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Up Your Omega-3 Intake To Achieve Deep, Restful Sleep

Morgan Chamberlain
Author:
December 23, 2022
Morgan Chamberlain
mbg Supplement Editor
By Morgan Chamberlain
mbg Supplement Editor
Morgan Chamberlain is a supplement editor at mindbodygreen. She graduated from Syracuse University with a Bachelor of Science degree in magazine journalism and a minor in nutrition.
Woman sleeping on her side
Image by jamie grill atlas / Stocksy
December 23, 2022

According to the CDC, 35% of U.S. adults1 do not get the recommended amount of sleep (i.e., seven hours) each night. That's one in three American adults! 

With this shocking statistic, it's no wonder people are on the hunt for tools and tips that can help them get adequate shut-eye. Luckily, we've discovered one unexpected yet minor change in your diet can make a big difference in sleep health: upping your intake of omega-3s.

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Seafood for sleep?

Eating more omega-3-laden oily fish (think salmon, tuna, anchovies, sardines, mackerel, and herring) is associated with better sleep quality2

Unfortunately, fish isn't a staple food in the U.S. In fact, over 90% of Americans are failing to consume enough omega-3s. Simply put, Americans aren't eating enough fish to reap omega-3's sleep (and many additional) benefits.

Not to fear, you don't have to actually eat fish to get a good night's rest (although adding more oily fish to your diet certainly doesn't hurt!). Evidence shows that an omega-3 supplement rich in EPA and DHA is an effective strategy to support healthy omega-3 levels and whole-body health (including your sleep life3).*

How an omega-3 supplement promotes deep, restful sleep.

In a 2021 Nutrients study, researchers tested the effects of EPA- and DHA-rich omega-3 supplements4 on sleep quality in healthy adults with inadequate fish consumption. 

Compared to the placebo, participants that took DHA-rich fish oil saw a significant increase in sleep efficiency (the amount of time in bed spent sleeping) and a significant decrease in sleep latency (the amount of time taken to fall asleep). Participants that took EPA-rich fish oil saw a significant increase in sleep efficiency and reported feeling rested, energetic, and ready to perform.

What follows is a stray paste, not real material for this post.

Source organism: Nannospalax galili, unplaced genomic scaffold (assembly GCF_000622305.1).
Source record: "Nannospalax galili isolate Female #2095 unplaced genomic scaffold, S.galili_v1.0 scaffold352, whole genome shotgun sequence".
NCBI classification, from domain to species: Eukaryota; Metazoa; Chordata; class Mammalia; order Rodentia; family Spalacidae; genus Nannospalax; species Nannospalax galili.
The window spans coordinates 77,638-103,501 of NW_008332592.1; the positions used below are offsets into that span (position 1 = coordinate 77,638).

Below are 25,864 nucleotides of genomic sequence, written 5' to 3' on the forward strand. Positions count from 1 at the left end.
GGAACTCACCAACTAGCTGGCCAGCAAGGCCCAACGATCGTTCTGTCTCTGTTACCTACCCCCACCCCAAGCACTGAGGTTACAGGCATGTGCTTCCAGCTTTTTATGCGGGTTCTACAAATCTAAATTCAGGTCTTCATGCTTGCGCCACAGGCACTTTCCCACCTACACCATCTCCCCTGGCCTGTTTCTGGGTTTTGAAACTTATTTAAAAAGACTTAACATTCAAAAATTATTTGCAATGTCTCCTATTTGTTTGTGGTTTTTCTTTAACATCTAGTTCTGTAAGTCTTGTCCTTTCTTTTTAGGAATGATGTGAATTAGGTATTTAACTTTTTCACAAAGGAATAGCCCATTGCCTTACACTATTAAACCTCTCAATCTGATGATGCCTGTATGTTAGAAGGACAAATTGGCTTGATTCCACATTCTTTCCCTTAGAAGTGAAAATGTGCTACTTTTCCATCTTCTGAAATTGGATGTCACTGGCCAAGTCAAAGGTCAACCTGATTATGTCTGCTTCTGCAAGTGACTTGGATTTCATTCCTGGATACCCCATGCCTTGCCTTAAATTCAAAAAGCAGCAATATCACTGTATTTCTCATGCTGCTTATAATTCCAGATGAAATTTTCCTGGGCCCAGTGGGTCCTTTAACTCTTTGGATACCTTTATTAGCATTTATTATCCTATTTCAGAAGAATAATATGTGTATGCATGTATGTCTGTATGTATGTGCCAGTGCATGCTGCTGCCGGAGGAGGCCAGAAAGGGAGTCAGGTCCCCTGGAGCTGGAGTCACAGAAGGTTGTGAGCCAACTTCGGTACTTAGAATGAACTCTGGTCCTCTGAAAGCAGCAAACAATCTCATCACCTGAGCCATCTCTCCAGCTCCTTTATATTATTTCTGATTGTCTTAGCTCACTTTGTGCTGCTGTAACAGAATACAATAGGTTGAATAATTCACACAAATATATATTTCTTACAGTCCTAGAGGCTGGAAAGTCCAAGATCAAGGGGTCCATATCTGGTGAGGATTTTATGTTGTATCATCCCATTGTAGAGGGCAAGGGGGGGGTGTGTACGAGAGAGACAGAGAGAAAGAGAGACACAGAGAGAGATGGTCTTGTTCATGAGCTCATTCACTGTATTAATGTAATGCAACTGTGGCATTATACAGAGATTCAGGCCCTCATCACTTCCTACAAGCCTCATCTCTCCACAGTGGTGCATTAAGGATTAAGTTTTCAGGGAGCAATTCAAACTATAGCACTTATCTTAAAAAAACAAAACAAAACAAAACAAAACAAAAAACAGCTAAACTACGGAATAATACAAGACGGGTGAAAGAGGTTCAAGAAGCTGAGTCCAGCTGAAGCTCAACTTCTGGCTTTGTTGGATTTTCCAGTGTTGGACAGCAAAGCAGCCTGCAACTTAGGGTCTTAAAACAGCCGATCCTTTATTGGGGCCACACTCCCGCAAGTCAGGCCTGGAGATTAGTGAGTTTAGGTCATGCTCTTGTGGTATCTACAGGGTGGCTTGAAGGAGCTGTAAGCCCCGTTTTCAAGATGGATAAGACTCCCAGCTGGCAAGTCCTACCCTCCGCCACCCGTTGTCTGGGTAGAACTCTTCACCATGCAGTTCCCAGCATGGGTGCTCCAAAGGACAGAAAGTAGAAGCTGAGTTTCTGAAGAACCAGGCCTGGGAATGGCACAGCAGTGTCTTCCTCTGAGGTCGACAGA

Overall, the study results showed that an omega-3 supplement (particularly, a fish oil rich in DHA and EPA) can have a beneficial effect on overall sleep quality in individuals that don't get enough oily fish in their diet (most of us).* 

In other words? If you don't eat fish on a regular basis, upping your EPA and DHA intake through supplementation is a fantastic way to ensure healthy omega-3 levels are established in your body, for overall health (including helping you fall asleep faster and get more restorative sleep with fewer disruptions).*

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The takeaway.

One out of three U.S. adults gets fewer hours of sleep than recommended and nine out of 10 Americans fail to consume adequate omega-3 fatty acids.

If you're like the majority of Americans and struggle to get enough oily fish on your plate throughout the week, consider taking a high-quality omega-3 supplement with clinically useful doses of EPA and DHA (like mindbodygreen's omega-3 potency+) to up your daily omega-3 intake and support healthy omega-3 levels.* One daily serving (two gelcaps) of omega-3 potency+ delivers the same amount of omega-3s as one whole serving of oily fish!†

If you are pregnant, breastfeeding, or taking medications, consult with your doctor before starting a supplement routine. It is always optimal to consult with a health care provider when considering what supplements are right for you.† 1 serving (2 gelcaps) of omega-3 potency+ delivers 1,500 mg (1.5 g) of EPA + DHA. That’s equivalent to the omega-3s (EPA + DHA) provided in 1 serving of oily fish (anchovies).
Morgan Chamberlain
Morgan Chamberlain
mbg Supplement Editor

Morgan Chamberlain is a supplement editor at mindbodygreen. She graduated from Syracuse University with a Bachelor of Science degree in magazine journalism and a minor in nutrition. Chamberlain believes in taking small steps to improve your well-being—whether that means eating more plant-based foods, checking in with a therapist weekly, or spending quality time with your closest friends. When she isn’t typing away furiously at her keyboard, you can find her cooking in the kitchen, hanging outside, or doing a vinyasa flow.